The second revenue stream is what I’ve named my 7-11 clients. These are smaller projects centered around but not limited to a website. I call them 7-11 projects because they come in around $7-11k (or $20-25k, but that doesn’t sound as cool), and they are “in and out,” not a long-term client. My work still offers a measurable impact. Often these clients see a full return on their investment in as little as 6 months, but there is little need or budget for ongoing work.
I’ve always been successful at building relationships where clients trust me, which they need to do. We need to have common goals where we’re working towards these goals together. But the difference is, as a freelancer, I’m not sitting in their offices. I am free to sit in my office. I don’t have to check in at the end of the day. I don’t have to send an email every evening to tell them what I’ve been working on. I can work on it until 8 o’clock at night on a Saturday. It doesn’t matter. All that ass-in-a-seat nonsense is tossed away because they trust me and they know I’m going to do a good job, and I’m going to work with them.
Client relationships must be trusting, where you listen and not just tell them how it is. The people I’m working with have their own perspective and their own opinions, which are crucial to the success of the projects, and I should take them all into consideration. I can’t just say “Do it my way because I know best.” That’s pretty short sighted.
I’m not very big on hierarchy. I’m big on autonomy, where everyone feels like they are part of the business and have a sense of ownership. I need the people I work with to care as much about the work as I do.
Long before I had the opportunity to become a creative director, before I had the opportunity to become a senior leader, I already had ideas on how I would handle my people. How I would motivate them. How I would listen to them, and how I would get them to grow. Not based on what I’ve done, because I never did it, but based on what I’ve read and seen other people do, or not do, or do wrong. I formed strong opinions about giving autonomy instead of direction. By empowering people and making them figure things out themselves, only bringing me in when they need me, not bringing me in just to hold their hand, helps me get the most from them in both passion and product.
I always told my designers that, to be successful, you have to be the most prepared person in the room. To talk about your work at such a level that there is nothing that they can ask you that would put you off or catch you off guard. That requires hard work and preparation.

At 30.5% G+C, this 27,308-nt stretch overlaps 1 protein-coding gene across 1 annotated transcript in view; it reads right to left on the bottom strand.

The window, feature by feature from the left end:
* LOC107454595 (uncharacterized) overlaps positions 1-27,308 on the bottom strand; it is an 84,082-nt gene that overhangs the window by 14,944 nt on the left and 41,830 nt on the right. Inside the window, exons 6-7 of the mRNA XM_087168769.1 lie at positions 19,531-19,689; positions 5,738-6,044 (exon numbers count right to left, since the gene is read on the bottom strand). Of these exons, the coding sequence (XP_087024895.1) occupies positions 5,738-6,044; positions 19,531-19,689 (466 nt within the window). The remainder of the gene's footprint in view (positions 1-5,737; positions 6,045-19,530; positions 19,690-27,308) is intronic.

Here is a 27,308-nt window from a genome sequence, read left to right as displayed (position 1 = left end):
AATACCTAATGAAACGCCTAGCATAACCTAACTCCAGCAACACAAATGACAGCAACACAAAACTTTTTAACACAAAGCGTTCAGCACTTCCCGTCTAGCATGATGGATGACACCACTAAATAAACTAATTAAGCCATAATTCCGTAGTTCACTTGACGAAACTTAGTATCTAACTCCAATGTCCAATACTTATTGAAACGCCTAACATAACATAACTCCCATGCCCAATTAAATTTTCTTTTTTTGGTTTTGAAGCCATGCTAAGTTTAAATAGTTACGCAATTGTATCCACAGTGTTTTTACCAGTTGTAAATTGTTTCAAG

Being well read is crucial for a designer. To go to lunch with clients you’ve never met before and try to get them to hire you to do some work for them, you must be interesting. You should be able to talk about things, and those are things learned, not only by making mistakes, but also just by observation, reading, research, and exploring the world and the world-wide web. Those are the things that are all out there just to be absorbed. You must pay attention to them, that’s what can really make the difference.
“To be successful, you have to be the most prepared person in the room. To talk about your work at such a level that there is nothing that they can ask you that would put you off or catch you off guard. That requires hard work and preparation.”
When I started Propr I tried very hard to be both confident and humble at the same time. I certainly want to be a great designer, but I don’t have to be one. I just do good work and bring value to my clients. I don’t have to be special or on the cover of magazines. If I got that opportunity I’d eat it up, of course, but I don’t have to do that. One doesn’t have to be famous to be good.
Over the years I’ve figured out that learning new things all the time is the secret to life. It’s the secret to happiness. The people who are constantly learning and trying new things are the ones others flock to, simply because they’re more interesting and curious.
Like Socrates, I ask a lot of questions. I realize that I’ll never know as much about a client’s business as they do and I’ll never know as much about their customers as they know, which is why I’ll rely on them to help and guide me during my process to deliver purposeful and appropriate work.
If there’s one thing I learned the hard way, it is that you must be able to quantify everything. If, at the beginning, you don’t have a strong foundation, eventually there is going to be a point of failure, and it could be catastrophic. The simple fact is the more you know, the better you are at making important decisions.